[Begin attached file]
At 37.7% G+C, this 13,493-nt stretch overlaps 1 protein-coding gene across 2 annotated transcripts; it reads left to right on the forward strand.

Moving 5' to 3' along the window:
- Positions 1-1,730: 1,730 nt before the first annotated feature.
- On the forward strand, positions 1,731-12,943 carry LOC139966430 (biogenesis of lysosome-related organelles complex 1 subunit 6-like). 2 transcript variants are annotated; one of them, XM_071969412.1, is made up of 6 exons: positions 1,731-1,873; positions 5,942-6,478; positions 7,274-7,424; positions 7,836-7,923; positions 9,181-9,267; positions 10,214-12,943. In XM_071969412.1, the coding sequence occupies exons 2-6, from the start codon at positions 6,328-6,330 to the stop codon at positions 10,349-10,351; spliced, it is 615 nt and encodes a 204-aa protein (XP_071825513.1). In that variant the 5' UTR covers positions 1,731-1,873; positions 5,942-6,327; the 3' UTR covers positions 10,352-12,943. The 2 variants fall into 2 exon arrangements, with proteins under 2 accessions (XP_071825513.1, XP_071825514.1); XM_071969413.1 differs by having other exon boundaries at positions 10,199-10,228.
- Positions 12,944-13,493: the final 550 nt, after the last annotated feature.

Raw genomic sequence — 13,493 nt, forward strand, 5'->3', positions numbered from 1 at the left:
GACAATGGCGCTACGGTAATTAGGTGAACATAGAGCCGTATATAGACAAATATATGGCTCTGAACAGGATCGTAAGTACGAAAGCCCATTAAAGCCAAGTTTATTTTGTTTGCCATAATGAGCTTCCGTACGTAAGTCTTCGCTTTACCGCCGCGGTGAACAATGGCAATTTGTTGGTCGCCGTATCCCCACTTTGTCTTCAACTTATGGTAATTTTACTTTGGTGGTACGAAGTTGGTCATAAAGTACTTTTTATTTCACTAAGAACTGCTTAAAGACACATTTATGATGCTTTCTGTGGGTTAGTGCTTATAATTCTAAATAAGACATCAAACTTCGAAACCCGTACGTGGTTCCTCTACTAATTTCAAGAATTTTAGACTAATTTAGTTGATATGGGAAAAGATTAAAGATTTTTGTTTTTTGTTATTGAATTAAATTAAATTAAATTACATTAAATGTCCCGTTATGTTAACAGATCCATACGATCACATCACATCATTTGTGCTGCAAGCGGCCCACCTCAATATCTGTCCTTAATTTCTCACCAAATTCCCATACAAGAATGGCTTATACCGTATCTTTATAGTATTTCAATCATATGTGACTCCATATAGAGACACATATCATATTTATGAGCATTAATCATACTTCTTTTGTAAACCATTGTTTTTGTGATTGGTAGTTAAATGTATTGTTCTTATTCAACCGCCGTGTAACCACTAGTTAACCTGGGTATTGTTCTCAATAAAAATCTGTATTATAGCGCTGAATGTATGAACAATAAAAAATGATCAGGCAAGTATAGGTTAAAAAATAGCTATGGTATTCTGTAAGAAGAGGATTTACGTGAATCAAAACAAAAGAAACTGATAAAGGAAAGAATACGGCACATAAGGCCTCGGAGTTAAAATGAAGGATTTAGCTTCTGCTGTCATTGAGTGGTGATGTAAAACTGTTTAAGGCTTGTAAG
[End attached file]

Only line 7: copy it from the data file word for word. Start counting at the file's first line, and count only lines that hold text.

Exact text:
GACAATGGCGCTACGGTAATTAGGTGAACATAGAGCCGTATATAGACAAATATATGGCTCTGAACAGGATCGTAAGTACGAAAGCCCATTAAAGCCAAGTTTATTTTGTTTGCCATAATGAGCTTCCGTACGTAAGTCTTCGCTTTACCGCCGCGGTGAACAATGGCAATTTGTTGGTCGCCGTATCCCCACTTTGTCTTCAACTTATGGTAATTTTACTTTGGTGGTACGAAGTTGGTCATAAAGTACTTTTTATTTCACTAAGAACTGCTTAAAGACACATTTATGATGCTTTCTGTGGGTTAGTGCTTATAATTCTAAATAAGACATCAAACTTCGAAACCCGTACGTGGTTCCTCTACTAATTTCAAGAATTTTAGACTAATTTAGTTGATATGGGAAAAGATTAAAGATTTTTGTTTTTTGTTATTGAATTAAATTAAATTAAATTACATTAAATGTCCCGTTATGTTAACAGATCCATACGATCACATCACATCATTTGTGCTGCAAGCGGCCCACCTCAATATCTGTCCTTAATTTCTCACCAAATTCCCATACAAGAATGGCTTATACCGTATCTTTATAGTATTTCAATCATATGTGACTCCATATAGAGACACATATCATATTTATGAGCATTAATCATACTTCTTTTGTAAACCATTGTTTTTGTGATTGGTAGTTAAATGTATTGTTCTTATTCAACCGCCGTGTAACCACTAGTTAACCTGGGTATTGTTCTCAATAAAAATCTGTATTATAGCGCTGAATGTATGAACAATAAAAAATGATCAGGCAAGTATAGGTTAAAAAATAGCTATGGTATTCTGTAAGAAGAGGATTTACGTGAATCAAAACAAAAGAAACTGATAAAGGAAAGAATACGGCACATAAGGCCTCGGAGTTAAAATGAAGGATTTAGCTTCTGCTGTCATTGAGTGGTGATGTAAAACTGTTTAAGGCTTGTAAG